|Appears in Collections:||Aquaculture Journal Articles|
|Peer Review Status:||Refereed|
|Title:||Allozyme variation in natural and cultured populations in two tilapia species: Oreochromis niloticus and Tilapia zillii|
|Citation:||Rognon X, Andriamanga M, McAndrew B & Guyomard R (1996) Allozyme variation in natural and cultured populations in two tilapia species: Oreochromis niloticus and Tilapia zillii. Heredity, 76 (6), pp. 640-650. https://doi.org/10.1038/hdy.1996.91|
|Abstract:||We investigated the electrophoretic polymorphism at 30 protein loci in 27 wild and cultured populations of two tilapia species, Tilapia zillii and Oreochromis niloticus. Single and joint segregations were analysed at 12 polymorphic loci in full-sib families. All the loci showed single segregation in agreement with the Mendelian expectations, and two nonrandom joint segregations were found. In total, 26 loci were polymorphic and 12 were diagnostic between the two species. A pronounced differentiation was observed between the Ivory Coast and Nilo-Sudanian T. zillii populations (average Nei's standard genetic distance = 0.13). Within the Nilo-Sudanian region, the level of variation observed in O. niloticus and T. zillii was rather low when compared with other freshwater species analysed at similar macrogeographical scales. The same pattern of geographical differentiation was found between the west and east African populations in both species suggesting that this structuring mainly reflected the same palaeo-geographical events. Most of the geographical variation observed in the Nile tilapia populations analysed here was present in the cultured stocks. In contrast to fish-farmed stocks analysed in other countries, those from the Ivory Coast and Niger displayed neither evidence of loss of genetic diversity nor any trace of introgression with other cultured tilapia species, indicating that these stocks have been properly managed.|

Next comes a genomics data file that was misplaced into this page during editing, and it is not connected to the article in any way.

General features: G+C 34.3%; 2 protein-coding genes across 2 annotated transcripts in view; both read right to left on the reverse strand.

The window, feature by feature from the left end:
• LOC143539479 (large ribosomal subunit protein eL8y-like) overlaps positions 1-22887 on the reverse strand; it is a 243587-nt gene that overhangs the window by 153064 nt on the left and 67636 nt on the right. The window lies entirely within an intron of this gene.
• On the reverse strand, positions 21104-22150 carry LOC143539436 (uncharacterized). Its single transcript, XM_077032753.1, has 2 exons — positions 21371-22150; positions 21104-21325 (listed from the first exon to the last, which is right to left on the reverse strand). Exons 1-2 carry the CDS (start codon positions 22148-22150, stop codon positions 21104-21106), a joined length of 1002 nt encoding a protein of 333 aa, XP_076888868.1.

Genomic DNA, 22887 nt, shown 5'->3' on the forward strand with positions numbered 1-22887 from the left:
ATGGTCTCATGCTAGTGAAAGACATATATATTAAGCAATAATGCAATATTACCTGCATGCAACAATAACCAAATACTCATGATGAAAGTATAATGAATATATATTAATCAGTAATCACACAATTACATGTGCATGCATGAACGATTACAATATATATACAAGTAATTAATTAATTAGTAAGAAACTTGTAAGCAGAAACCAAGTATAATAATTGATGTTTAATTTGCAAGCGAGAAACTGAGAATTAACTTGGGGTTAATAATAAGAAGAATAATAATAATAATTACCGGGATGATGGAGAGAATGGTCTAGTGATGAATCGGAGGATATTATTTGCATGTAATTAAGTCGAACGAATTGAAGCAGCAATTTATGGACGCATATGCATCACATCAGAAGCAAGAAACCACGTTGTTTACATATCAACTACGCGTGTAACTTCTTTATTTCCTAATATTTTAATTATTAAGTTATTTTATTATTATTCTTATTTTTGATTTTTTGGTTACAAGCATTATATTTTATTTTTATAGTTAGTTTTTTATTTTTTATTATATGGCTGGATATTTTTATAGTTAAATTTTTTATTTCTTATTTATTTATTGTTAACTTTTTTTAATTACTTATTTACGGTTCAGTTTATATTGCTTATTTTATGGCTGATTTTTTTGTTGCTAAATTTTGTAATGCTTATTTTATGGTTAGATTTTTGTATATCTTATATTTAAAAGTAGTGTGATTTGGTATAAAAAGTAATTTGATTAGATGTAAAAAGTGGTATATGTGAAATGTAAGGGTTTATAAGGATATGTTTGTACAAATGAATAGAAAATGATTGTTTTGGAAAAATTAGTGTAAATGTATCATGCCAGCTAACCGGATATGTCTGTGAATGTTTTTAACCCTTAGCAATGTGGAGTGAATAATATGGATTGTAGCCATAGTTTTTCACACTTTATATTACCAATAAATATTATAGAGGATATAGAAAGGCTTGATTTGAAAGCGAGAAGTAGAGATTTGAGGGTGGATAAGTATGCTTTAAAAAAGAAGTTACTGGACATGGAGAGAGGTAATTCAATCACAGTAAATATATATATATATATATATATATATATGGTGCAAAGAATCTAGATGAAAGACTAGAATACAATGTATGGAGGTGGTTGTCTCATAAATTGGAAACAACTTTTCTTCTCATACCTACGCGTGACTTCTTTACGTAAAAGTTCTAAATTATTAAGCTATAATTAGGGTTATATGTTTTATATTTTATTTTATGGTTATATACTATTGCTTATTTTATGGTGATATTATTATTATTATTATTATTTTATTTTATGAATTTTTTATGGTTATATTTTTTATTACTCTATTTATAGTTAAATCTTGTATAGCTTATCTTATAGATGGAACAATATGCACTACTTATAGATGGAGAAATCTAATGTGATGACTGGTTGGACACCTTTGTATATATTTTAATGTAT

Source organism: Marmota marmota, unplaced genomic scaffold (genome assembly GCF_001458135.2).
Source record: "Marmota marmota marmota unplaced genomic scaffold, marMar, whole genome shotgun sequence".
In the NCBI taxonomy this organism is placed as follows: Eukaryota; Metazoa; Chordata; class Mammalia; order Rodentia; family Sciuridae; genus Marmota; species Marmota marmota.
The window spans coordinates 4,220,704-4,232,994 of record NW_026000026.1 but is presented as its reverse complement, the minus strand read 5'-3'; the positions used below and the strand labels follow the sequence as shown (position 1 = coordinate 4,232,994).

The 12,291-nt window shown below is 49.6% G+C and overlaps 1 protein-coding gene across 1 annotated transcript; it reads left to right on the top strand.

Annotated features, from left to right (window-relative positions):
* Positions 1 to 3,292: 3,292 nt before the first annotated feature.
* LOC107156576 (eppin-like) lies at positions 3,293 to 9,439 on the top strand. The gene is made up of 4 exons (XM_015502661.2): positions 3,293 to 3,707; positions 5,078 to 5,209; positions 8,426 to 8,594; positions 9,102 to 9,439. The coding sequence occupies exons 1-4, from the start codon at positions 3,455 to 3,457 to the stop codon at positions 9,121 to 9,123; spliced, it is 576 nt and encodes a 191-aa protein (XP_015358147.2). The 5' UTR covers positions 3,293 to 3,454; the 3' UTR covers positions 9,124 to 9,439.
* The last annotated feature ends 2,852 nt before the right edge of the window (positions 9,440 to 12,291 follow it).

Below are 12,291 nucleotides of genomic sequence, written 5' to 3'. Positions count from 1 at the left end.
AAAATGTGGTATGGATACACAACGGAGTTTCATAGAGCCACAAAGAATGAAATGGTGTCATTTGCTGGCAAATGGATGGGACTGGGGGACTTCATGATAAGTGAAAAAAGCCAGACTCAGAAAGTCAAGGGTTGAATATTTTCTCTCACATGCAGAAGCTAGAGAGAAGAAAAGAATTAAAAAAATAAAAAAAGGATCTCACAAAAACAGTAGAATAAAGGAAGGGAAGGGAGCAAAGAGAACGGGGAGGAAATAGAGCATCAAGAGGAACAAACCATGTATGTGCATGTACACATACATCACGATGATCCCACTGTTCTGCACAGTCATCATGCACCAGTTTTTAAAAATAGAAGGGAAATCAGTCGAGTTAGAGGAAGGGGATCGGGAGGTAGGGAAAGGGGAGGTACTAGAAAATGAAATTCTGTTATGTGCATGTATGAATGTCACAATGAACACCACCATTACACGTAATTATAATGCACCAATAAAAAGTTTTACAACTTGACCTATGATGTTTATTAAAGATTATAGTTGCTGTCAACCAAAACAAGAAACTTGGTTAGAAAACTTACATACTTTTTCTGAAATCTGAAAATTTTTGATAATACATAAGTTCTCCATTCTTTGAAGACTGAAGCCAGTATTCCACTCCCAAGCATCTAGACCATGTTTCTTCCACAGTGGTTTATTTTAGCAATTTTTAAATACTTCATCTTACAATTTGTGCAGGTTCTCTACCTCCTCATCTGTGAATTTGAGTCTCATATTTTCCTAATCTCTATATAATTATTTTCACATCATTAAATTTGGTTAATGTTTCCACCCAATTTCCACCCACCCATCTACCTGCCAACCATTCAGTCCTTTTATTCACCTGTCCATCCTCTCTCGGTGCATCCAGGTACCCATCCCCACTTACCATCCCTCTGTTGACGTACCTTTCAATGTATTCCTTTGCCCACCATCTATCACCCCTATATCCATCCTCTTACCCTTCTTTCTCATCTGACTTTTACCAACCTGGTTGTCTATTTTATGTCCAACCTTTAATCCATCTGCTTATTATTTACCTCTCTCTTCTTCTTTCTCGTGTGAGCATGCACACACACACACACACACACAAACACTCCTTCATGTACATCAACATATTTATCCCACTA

|Rights:||The publisher does not allow this work to be made publicly available in this Repository. Please use the Request a Copy feature at the foot of the Repository record to request a copy directly from the author. You can only request a copy if you wish to use this work for your own research or private study.|
|rognonetal_heredity_1996.pdf||Fulltext - Published Version||349.6 kB||Adobe PDF||Under Permanent Embargo Request a copy|
Note: If any of the files in this item are currently embargoed, you can request a copy directly from the author by clicking the padlock icon above. However, this facility is dependent on the depositor still being contactable at their original email address.
This item is protected by original copyright
Items in the Repository are protected by copyright, with all rights reserved, unless otherwise indicated.
The metadata of the records in the Repository are available under the CC0 public domain dedication: No Rights Reserved https://creativecommons.org/publicdomain/zero/1.0/
If you believe that any material held in STORRE infringes copyright, please contact firstname.lastname@example.org providing details and we will remove the Work from public display in STORRE and investigate your claim.